The inventory is considered to be a hazardous item in the balance sheet. The risk even increases if the business operates in the manufacturing sector. The reason is that business operating in manufacturing segment is expected to have a greater quantity of raw material, work in process, and the finished goods.
A value measurement for inventory
The inventories are to be measure at a lower cost, net realizable value, or (NRV). According to IAS, the acceptable methods for determining the cost of inventories are First-in-First-Out and weighted average cost. On the contrary, according to the US GAAP, Last-in-first-out is also acceptable.
What are inventories:
Inventories are the assets that are held for trading in due course of business. These inventories are known to be the finished goods, the assets being held under the manufacturing process known as the work in progress, or material and supplies consumed during the production process.
Inventories are the assets that are held for sale. It is the process of production for making sales. It is in the form of materials consumed during the production process or used in rendering services.
Accounting for inventory:
The accounting for inventories allows the true and fair picture of financial statements. To calculate COGS, you need to add the beginning inventory with purchases and then reduce the finished good to come at the cost of goods sold for the income statement.
There are four costing methods that allow you to calculate the periodic inventory.
First in, first out:
In this method, the inventory is being calculated based on a first-come and first-serve basis. For calculation purposes, you consider the inventory that comes first in your production systems.
Weighted average cost:
In this method, the inventory is calculated based on the weighted average process. Some of the top financial software widely use this method. It assumes that all the inventory on the system is utilized for production when it comes to inventory calculation.
Net realizable value method:
In the net realizable value method, the estimated selling price less the cost of completion and the costs necessary to make the sale is called the net realizable value method.
Whenever we have an understated inventory appearing on the asset side of the balance sheet, the cost of goods sold overstates naturally. Furthermore, the lower volume of inventory in accounting records will reduce the closing stock and increase the Cost Of Goods Sold.
In addition, the understated inventory indicates that there is significantly less inventory that you are holding rather than the actual stock amount. This difference in the inventory proves to be an error with so many other reasons from which it can arise.
A few are given here, and there might be errors in receipt books for stock-taking, or there is a system flow during the movement of raw material from one site to another. Furthermore, there might be chances that there are some unrecorded transactions. There are further chances that there is a loose control of management over the inventory.
Therefore, inventory adjustment is a technique that is required to correct and rectify the overall differences so that you might avoid the understatement and overstatement of your income statement.
Impact of Inventory on the income statement and Balance Sheet:
If the cost of goods sold is overstated, the company’s inventory and net income are understated. Furthermore, when the cost of goods sold is understated, the inventory and the net income of the company are overstated.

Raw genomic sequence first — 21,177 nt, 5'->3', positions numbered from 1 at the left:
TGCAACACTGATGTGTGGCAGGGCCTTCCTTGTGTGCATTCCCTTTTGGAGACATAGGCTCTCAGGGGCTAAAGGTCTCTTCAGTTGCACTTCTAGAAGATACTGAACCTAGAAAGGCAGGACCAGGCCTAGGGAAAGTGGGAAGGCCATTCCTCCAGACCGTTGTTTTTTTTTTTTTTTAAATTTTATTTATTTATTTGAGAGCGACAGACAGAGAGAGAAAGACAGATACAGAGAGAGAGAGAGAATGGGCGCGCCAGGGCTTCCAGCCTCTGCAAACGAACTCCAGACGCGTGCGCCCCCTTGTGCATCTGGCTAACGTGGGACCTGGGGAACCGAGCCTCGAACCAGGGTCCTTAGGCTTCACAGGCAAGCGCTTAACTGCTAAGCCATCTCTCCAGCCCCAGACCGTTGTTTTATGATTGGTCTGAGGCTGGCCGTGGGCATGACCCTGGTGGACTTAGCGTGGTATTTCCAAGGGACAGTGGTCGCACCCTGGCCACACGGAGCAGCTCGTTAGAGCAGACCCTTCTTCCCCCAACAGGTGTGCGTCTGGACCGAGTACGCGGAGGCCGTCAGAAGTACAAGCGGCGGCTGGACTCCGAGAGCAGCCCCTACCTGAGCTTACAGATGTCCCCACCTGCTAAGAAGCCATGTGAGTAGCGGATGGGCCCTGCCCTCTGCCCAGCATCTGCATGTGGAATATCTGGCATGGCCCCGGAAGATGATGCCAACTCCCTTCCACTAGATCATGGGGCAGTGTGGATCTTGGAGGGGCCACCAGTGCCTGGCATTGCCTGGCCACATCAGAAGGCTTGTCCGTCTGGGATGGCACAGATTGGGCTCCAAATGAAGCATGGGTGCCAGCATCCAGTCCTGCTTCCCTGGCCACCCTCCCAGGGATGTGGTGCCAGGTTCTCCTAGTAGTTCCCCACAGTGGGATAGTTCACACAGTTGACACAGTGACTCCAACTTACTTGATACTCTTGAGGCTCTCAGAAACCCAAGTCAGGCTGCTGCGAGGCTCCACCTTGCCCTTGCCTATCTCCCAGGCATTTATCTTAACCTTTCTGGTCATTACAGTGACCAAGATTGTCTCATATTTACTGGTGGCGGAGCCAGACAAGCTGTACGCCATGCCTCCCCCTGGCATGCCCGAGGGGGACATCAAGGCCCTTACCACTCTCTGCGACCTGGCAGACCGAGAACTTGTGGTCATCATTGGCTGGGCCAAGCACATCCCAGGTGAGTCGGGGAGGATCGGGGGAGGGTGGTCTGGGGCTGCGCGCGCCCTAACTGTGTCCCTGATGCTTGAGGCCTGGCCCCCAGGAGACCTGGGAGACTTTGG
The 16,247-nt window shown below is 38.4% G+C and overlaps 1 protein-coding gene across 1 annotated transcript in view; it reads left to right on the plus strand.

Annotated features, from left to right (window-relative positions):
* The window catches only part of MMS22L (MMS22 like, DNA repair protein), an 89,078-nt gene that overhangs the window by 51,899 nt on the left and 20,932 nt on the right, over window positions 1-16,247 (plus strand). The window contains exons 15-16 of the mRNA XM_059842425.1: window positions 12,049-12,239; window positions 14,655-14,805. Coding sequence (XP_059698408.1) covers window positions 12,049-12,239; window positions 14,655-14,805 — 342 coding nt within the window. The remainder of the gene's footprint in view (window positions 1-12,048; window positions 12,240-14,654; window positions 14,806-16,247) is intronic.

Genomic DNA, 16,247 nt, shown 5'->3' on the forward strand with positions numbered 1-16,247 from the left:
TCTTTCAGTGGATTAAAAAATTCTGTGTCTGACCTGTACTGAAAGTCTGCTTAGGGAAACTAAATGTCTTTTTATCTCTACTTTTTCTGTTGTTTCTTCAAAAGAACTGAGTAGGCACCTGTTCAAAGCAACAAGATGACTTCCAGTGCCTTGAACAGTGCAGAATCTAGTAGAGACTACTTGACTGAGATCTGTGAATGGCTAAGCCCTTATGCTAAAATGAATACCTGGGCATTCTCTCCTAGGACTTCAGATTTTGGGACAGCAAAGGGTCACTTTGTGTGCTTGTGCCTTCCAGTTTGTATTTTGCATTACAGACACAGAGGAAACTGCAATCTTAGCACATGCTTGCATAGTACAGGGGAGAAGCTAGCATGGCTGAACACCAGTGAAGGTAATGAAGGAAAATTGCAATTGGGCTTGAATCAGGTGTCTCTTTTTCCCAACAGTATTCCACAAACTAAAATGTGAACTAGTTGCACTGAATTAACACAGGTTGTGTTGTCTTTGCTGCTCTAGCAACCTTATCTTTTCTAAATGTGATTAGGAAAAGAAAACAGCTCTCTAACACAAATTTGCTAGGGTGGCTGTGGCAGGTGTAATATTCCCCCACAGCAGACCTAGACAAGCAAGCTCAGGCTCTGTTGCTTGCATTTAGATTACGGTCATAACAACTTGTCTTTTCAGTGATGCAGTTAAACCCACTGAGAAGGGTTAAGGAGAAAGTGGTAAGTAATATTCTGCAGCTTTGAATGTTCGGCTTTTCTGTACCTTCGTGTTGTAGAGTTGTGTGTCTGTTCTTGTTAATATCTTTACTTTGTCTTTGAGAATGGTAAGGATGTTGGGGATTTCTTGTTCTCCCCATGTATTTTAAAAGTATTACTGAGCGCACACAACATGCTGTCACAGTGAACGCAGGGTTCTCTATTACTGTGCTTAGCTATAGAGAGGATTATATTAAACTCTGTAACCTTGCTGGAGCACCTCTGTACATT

This can further be explained in a manner that is acceptable to all. Suppose you have an overstated ending inventory which makes the income statement of the company overstated. And in the next year, when the financial statements are being prepared for the second year, the cost of goods sold will be overstated and understating the profits.
So, there is a massive potential for change in the profits if there is some error in the valuation of the inventories. Hence, auditors need to design comprehensive audit procedures to ensure the accuracy of the account balance. The impact of the error on the valuation of inventory can be summarized as follows.
|Error in Inventory||Cost of Goods Sold||Gross Profit||Net Income|
The Balance sheet effects:
Incorrect inventory balance being reported in the balance sheet at the year-end may cause wrong figures to have appeared when it comes to reporting the values of assets and owner’s equity on the balance sheet of the year.
Furthermore, these types of errors do not affect the overall balance sheet during the accounting period. This is because it is being assumed that the company has accurately determined the inventory balance for the balance sheet for that period.
|Error in Inventory||Assets =||Liabilities +||Owner’s Equity|
The cost of inventory:
The cost of an inventory includes some of the most common elements that are elaborated below for your consideration.
- Cost of merchandise
- Transportation costs
- Warehousing cost
- Insurance expenses
- Storing cost
Several other costs are being attached to these while making the overall cost of the merchandise ready to be sold to the public. A few of them have been enlisted to make you well aware of what comes in it.
Overall, there is a strong connection between the valuation of inventory and the profit reported by the business. The reporting figure of the inventory is dependent on the quantity owed by the business and the valuation.
The quantity needs to be verified at the end of the period as physical verification is made to ensure the existence and completion of the stock. However, not all stock can be verified due to time limitations and other constraints. So, sampling plays an important role in obtaining audit evidence in this area.
In addition to this valuation is verified by NRV testing and again it’s a sampling that plays an important role in the smooth completion of the audit.